Interested Staff Invited to Apply to Attend 5-Day Machine Learning Hackathon
April 2-6 Workshop Organized by Computing Sciences, Biosciences
March 1, 2018
Staff in the lab's Computing Sciences and Biosciences areas are invited to participate in a weeklong workshop focusing on machine learning in data science. The goal of the workshop, to be held April 2-6, is to build bridges between Computing Sciences and Biosciences through a common foundation in statistical computing.
The course is open to all staff in Biosciences and Computing Sciences, but prerequisite training in basic Python, basic linear algebra and basic to intermediate statistics is required. Attendance is limited to 26 participants. All sessions will be held in Bldg. 59, room 4102 at Berkeley Lab.
The first three days will consist of training in machine learning led by the Data Incubator, a company known for training scientists for data science careers in industry. Topics covered will include K-nearest neighbors, unsupervised learning, bias, variance and overfitting, scikit-learn workflow, learning and metrics, as well as linear and logistic regression.
In the first portion of the course, students will develop a series of models to predict a venue’s star rating from various features. Working from 100MB of real-world data, they will start with location-based models before building models based on other attributes of the venues. Finally, an ensemble model will blend the individual models into a final prediction of the venue’s popularity
The final two days of the week will be spent applying these new skills to solve problems faced by Berkeley Lab staff. Projects will be proposed by the participants and should be relevant to the mission of Berkeley Lab. One week prior to the hackathon, selected participants will receive a survey with a list of potential projects. Participants will be asked to rank each project and the organizing committee will match participants to projects.
Participants must attend the entire week, participate fully in the hackathon and share their results with the organizing committee. Participants will have the opportunity to present their results to Biosciences and Computing Sciences leadership.
How to apply
To apply, fill out a survey by Friday, March 9, including a one-to-two paragraph statement of why you would like to participate, what you expect to get out of the session, and a short project proposal including links to the data sets that will be used during the hackathon. You must also acknowledge you've met the prerequisites for the course. Successful applicants will be notified by Friday, March 16.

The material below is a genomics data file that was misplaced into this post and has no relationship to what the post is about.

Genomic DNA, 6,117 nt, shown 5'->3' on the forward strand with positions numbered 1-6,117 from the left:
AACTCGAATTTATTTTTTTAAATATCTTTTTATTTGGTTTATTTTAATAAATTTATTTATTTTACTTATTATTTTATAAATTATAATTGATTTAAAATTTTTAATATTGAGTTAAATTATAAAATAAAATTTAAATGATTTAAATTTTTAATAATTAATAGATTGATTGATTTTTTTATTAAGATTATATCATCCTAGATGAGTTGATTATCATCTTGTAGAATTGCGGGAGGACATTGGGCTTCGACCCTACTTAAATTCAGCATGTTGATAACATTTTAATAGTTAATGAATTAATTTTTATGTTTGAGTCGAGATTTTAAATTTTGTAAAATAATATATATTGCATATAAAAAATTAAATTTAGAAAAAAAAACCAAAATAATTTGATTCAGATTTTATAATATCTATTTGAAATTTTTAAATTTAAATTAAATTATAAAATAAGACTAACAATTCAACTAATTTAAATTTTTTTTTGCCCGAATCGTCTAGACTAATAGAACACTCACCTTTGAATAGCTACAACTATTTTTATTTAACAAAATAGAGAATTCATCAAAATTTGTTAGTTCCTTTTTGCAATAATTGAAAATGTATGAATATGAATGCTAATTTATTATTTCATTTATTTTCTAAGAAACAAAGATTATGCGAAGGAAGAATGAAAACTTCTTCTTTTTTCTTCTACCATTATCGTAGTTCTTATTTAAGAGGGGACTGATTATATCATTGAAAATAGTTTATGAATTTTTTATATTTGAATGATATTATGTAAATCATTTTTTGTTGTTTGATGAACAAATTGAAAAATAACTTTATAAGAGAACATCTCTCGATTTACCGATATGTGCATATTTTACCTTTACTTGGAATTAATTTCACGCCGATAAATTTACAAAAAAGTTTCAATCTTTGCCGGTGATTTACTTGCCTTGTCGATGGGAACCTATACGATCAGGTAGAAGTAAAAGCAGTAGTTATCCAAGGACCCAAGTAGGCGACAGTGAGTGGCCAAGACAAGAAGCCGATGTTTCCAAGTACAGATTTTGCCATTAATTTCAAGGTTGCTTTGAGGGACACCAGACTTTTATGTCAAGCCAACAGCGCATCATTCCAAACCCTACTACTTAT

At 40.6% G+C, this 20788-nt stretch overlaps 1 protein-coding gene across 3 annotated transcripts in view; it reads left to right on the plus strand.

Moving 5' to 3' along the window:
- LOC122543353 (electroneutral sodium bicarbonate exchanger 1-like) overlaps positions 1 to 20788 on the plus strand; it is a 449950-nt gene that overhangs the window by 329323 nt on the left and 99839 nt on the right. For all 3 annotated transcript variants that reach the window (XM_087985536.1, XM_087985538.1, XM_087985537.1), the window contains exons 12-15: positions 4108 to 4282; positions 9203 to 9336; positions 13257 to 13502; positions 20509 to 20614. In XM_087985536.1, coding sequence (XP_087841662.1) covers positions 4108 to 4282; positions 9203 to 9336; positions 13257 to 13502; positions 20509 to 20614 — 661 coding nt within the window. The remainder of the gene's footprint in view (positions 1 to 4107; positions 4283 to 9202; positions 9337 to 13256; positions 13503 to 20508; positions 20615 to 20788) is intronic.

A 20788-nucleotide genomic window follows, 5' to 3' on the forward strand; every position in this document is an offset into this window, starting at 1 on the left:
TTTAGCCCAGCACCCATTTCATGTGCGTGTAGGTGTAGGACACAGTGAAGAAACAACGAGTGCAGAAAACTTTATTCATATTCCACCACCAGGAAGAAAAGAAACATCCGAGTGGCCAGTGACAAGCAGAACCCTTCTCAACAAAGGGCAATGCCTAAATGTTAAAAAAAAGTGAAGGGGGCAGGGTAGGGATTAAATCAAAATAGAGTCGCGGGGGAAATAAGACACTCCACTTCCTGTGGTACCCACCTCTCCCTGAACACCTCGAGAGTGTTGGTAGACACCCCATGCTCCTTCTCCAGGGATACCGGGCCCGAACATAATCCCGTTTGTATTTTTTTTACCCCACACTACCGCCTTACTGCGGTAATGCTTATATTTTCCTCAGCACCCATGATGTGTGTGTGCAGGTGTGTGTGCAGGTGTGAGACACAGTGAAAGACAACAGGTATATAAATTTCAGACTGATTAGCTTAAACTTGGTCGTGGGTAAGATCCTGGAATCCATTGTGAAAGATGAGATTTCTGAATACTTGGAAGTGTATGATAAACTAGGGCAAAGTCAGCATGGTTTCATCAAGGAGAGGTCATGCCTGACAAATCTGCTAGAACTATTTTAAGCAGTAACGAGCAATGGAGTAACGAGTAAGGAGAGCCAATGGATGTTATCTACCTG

The course is being organized by Kjiersten Fagnan of NERSC/JGI; Andrew Wiedlea, IT Division; Hector Garcia Martin Joint BioEnergy Institute; Mariam Kiran, ESnet; Ben Bowen, Environmental Genomics and Systems Division; and Kris Bouchard, Biological Systems and Engineering Division.
About Computing Sciences at Berkeley Lab
High performance computing plays a critical role in scientific discovery. Researchers increasingly rely on advances in computer science, mathematics, computational science, data science, and large-scale computing and networking to increase our understanding of ourselves, our planet, and our universe. Berkeley Lab’s Computing Sciences Area researches, develops, and deploys new foundations, tools, and technologies to meet these needs and to advance research across a broad range of scientific disciplines.
Founded in 1931 on the belief that the biggest scientific challenges are best addressed by teams, Lawrence Berkeley National Laboratory and its scientists have been recognized with 13 Nobel Prizes. Today, Berkeley Lab researchers develop sustainable energy and environmental solutions, create useful new materials, advance the frontiers of computing, and probe the mysteries of life, matter, and the universe. Scientists from around the world rely on the Lab’s facilities for their own discovery science. Berkeley Lab is a multiprogram national laboratory, managed by the University of California for the U.S. Department of Energy’s Office of Science.
DOE’s Office of Science is the single largest supporter of basic research in the physical sciences in the United States, and is working to address some of the most pressing challenges of our time. For more information, please visit energy.gov/science.